Thursday, 25 June 2015

The Anomaly of the Shroud

Pope Francis with the Shroud of Turin in the Cathedral of Saint John the Baptist, Turin on June 21, 2015. Credit: L'Osservatore Romano.
Shroud University

Evidence like the pollen point to a Middle East origin of the cloth. Other evidence like the Roman coins over the eyes suggest a first century origin. So let's say for argument sake that the Shroud is an authentic 1st century burial shroud. Many people ask how it could ever be determined to be the Shroud of Christ? Why could it not also be the shroud of someone else who was crucified? It's a fair question.

Aside from the obvious parallels with what happened to Jesus which are all featured on the Shroud, such as the Crown of Thorns, severe scourging, wound in the side, wrists and feet pierced, and legs that were not broken. The very fact that a burial shroud of someone executed by crucifixion exists at all is a complete anomaly.

Those who were crucified in Roman times were done so because they were criminals. Crucifixion was a public way of creating fear and keeping order in an occupied country. Similar to public hangings in more recent centuries. It was considered a shame and disgrace that any one in the family be found guilty of a crime worthy of execution. They were usually renounced from family affiliation…excommunicated from all family contact. This is a particular Middle East custom. You can almost hear the Jewish father saying,"You're not my son!" And then forbidding all contact. See Fiddler on the Roof and you'll understand this cultural aspect. When the last of the three daughters decided to marry a gentile. Tevia, her father, ousted her from the family forever. Such was the case with those sentenced for a crime worthy of death.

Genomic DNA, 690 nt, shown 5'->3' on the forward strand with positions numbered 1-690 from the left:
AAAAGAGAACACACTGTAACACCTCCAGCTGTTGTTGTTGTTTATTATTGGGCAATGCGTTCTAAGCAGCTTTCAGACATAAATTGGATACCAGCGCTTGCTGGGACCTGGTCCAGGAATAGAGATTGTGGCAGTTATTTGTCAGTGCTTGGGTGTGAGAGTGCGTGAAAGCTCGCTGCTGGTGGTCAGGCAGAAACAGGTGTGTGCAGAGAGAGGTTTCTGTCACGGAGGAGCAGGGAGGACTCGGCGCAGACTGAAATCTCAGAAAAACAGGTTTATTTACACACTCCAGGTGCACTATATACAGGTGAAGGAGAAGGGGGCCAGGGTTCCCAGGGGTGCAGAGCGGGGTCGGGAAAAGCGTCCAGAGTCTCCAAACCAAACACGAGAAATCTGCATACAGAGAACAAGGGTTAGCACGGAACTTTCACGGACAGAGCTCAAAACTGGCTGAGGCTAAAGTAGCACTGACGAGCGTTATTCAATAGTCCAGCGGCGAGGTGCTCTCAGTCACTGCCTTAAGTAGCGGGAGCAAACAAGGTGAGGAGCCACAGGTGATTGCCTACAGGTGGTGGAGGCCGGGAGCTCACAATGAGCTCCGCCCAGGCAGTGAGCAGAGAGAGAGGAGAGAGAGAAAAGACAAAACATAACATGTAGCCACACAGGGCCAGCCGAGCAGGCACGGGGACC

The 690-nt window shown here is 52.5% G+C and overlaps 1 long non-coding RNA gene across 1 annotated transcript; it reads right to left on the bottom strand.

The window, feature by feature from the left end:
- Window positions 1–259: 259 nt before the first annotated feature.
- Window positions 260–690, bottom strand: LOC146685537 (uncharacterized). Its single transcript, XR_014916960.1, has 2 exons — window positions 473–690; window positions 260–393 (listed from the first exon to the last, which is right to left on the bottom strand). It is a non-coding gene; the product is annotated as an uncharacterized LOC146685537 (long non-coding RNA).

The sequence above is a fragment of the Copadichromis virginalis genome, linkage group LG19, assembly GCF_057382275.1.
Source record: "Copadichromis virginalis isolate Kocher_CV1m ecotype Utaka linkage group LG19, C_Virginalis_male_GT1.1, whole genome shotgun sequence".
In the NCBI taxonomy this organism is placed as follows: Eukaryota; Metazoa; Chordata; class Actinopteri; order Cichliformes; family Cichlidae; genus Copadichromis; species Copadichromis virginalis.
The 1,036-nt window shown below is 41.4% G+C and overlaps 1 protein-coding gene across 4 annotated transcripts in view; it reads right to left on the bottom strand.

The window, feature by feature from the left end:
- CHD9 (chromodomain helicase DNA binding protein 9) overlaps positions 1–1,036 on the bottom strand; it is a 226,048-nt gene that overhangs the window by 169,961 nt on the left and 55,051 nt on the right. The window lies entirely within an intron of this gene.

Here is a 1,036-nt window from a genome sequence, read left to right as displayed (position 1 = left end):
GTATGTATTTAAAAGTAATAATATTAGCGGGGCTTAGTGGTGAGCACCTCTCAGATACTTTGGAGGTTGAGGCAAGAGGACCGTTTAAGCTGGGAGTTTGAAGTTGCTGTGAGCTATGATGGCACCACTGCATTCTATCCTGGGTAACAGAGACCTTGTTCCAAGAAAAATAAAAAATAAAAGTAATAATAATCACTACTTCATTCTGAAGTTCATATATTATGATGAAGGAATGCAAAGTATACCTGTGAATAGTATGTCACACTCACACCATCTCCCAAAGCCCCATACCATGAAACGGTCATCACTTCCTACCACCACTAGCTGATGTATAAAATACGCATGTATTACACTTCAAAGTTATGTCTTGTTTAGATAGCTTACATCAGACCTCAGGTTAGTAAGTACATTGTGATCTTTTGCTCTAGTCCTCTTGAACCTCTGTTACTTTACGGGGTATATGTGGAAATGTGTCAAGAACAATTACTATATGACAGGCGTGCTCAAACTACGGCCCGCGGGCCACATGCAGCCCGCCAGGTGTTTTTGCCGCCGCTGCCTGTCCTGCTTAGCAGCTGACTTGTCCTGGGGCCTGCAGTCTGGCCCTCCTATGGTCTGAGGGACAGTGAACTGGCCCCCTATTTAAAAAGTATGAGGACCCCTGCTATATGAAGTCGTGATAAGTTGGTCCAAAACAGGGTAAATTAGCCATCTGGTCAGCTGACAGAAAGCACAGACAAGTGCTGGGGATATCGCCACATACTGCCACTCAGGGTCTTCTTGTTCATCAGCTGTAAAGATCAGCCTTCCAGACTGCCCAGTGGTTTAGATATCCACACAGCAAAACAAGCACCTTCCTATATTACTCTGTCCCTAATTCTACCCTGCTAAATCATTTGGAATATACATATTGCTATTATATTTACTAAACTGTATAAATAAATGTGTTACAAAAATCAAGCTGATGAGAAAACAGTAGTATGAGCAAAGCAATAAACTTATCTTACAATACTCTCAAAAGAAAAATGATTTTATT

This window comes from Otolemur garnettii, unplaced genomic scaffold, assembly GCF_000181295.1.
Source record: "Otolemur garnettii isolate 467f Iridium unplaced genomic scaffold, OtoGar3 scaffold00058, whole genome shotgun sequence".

So what happened? Those crucified were almost always given a common burial. They were simply thrown together into a burial trench and covered with dirt. The dirt was often mixed with lime to hasten decay so that the "bones" might be given a proper burial at a later time. Common graves like this are found today in war-torn Bosnia and in Nazi Germany following the Holocaust. You've probably seen the gruesome pictures.

Jesus was executed as a criminal yet he was given a rich man's burial! The Gospel of Mark recounts how Joseph of Arimathea, a wealthy merchant, purchased a fine linen cloth for Jesus' burial (Mk 15:46). And he also offered his own tomb in which Jesus would be laid to rest. This is a fulfillment of Isaiah's prophecy of the coming Jewish Messiah as written in chapter 53:9 "And they made his grave with the wicked (crucifixion) and his tomb with the rich (Joseph's tomb)."

The very fact that an expensive shroud was used in the burial of someone executed by crucifixion, combined with all the other unique aspects as mentioned above, leaves little doubt as to the identity of the man whose image appears on the Shroud. If it's not an artwork done by some unknown medieval genius, then there really is no other reasonable choice.

Original article -